An independent study commissioned by the Catholic Church uncovered hundreds of cases of sexual violence allegedly committed by clergy and laymen in Germany's top diocese.
The 800-page report on the Cologne diocese found 202 alleged perpetrators of sexual assault and 314 victims between 1975 and 2018, Bjoern Gercke, a lawyer mandated by the Church, told reporters.
"More than half of the victims were children under the age of 14," Mr Gercke said.
However, the investigation cleared Cologne's Archbishop Rainer Maria Woelki of breach of duty over the abuse.
He had faced months of protests for refusing to allow the publication of an earlier study on abuse committed by priests in his diocese.
He had justified his decision by citing a right to privacy of the alleged perpetrators accused in the report, carried out by a Munich law firm, and what he called a lack of independence on the part of some researchers.
His approach was branded "a disaster" as recently as late February by Georg Baetzing, president of the German bishops' conference.
In the wake of today's damning report, Archbishop Woelki said he was suspending two Cologne Church officials, bishop Dominikus Schwaderlapp and the head of a diocese court, Guenter Assenmacher, with immediate effect, citing a "cover-up" of abuse cases.
Archbishop Woelki pledged to take more concrete measures next week after reading the report in full.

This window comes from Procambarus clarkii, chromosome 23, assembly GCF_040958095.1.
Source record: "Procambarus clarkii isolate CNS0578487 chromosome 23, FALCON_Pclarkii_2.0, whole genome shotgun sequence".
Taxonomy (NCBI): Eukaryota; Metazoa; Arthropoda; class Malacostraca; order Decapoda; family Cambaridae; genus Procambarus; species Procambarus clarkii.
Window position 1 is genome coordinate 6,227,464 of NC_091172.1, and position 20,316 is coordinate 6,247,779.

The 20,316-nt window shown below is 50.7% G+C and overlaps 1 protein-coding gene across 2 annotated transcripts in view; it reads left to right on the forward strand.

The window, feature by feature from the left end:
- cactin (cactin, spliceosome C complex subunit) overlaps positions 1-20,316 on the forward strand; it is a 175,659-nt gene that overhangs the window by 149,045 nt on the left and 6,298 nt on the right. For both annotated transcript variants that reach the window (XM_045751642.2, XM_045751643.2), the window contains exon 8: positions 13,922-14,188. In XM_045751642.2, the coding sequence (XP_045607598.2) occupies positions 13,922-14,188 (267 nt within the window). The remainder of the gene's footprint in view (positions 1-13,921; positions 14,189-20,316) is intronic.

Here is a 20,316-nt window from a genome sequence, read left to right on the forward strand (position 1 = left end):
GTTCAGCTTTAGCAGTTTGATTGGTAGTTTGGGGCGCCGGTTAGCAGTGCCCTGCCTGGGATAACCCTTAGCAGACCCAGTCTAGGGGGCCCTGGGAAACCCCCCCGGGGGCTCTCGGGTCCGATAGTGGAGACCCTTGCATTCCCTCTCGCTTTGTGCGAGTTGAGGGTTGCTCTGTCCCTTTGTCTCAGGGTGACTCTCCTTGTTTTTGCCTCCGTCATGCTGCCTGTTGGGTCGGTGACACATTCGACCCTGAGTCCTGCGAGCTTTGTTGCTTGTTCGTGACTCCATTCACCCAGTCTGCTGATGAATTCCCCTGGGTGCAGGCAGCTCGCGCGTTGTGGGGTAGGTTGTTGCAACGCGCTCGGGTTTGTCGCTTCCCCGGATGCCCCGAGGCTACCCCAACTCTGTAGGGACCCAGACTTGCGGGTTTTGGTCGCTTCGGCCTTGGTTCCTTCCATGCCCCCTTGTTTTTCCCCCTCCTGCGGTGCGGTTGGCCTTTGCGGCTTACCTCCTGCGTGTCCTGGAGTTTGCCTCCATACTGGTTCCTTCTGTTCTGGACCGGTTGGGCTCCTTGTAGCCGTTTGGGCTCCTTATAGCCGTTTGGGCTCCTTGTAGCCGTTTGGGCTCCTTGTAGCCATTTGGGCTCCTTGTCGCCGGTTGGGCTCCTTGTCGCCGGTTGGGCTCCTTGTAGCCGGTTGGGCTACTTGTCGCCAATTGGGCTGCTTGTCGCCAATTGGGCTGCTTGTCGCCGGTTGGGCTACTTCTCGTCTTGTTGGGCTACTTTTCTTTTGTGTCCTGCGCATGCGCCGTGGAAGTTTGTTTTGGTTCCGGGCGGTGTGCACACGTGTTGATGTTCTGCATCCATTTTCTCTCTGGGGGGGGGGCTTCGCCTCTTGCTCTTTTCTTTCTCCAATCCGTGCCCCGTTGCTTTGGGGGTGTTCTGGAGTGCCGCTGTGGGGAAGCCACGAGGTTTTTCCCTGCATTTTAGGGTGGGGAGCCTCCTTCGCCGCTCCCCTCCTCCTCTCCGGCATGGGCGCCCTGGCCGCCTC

The abuse scandal returns to the headlines just as the Catholic Church has made small steps towards addressing decades of abuse and a culture of enforced silence.
"The tragedy of Cologne regarding the report and the archbishop overshadowed this aspect," the government commissioner on child sexual abuse, Johannes-Wilhelm Roerig, said recently.
A study commissioned by the German Bishops' Conference and released in 2018 showed that 1,670 clergymen had committed some type of sexual attack against 3,677 minors, mostly boys, between 1946 and 2014.
However, its authors said the actual number of victims was almost certainly much higher.
The revelations, which mirror similar scandals in countries including Ireland, Australia, Chile, France, and the United States, prompted Cardinal Reinhard Marx, a prominent reformer, to apologise on behalf of the German Catholic Church.
The Church currently pays victims an average of €5,000 "in recognition of their suffering", as well as covering their therapy fees. Victims have called the sum woefully insufficient.
Meanwhile, each diocese in Germany has ordered a separate local investigation into abuse among its ranks.
The scandal in Cologne has sapped energy from efforts to spearhead broader reforms at a time when the Church is losing members, who in Germany pay a tax that goes towards church activities including charity work.
Germany's Catholic Church counted 22.6 million members in 2019 and it is still the largest religion in the country, but the number is two million fewer than in 2010 when the first major wave of clerical child abuse cases came to light.
Among the reforms on the table, in the face of opposition from Archbishop Woelki and Pope Francis, are a reevaluation of celibacy in the clergy, married priests and a greater role for lay people and women in the Church.
In a setback for members calling for greater openness, the Vatican on Monday said the Church did not have the power to bless same-sex unions, declaring it was impossible for God to "bless sin".
That reaffirmation of a harder line is no accident, said Thomas Sternberg, president of the Central Committee of German Catholics, calling it a way for Rome to "disrupt" the German reform drive.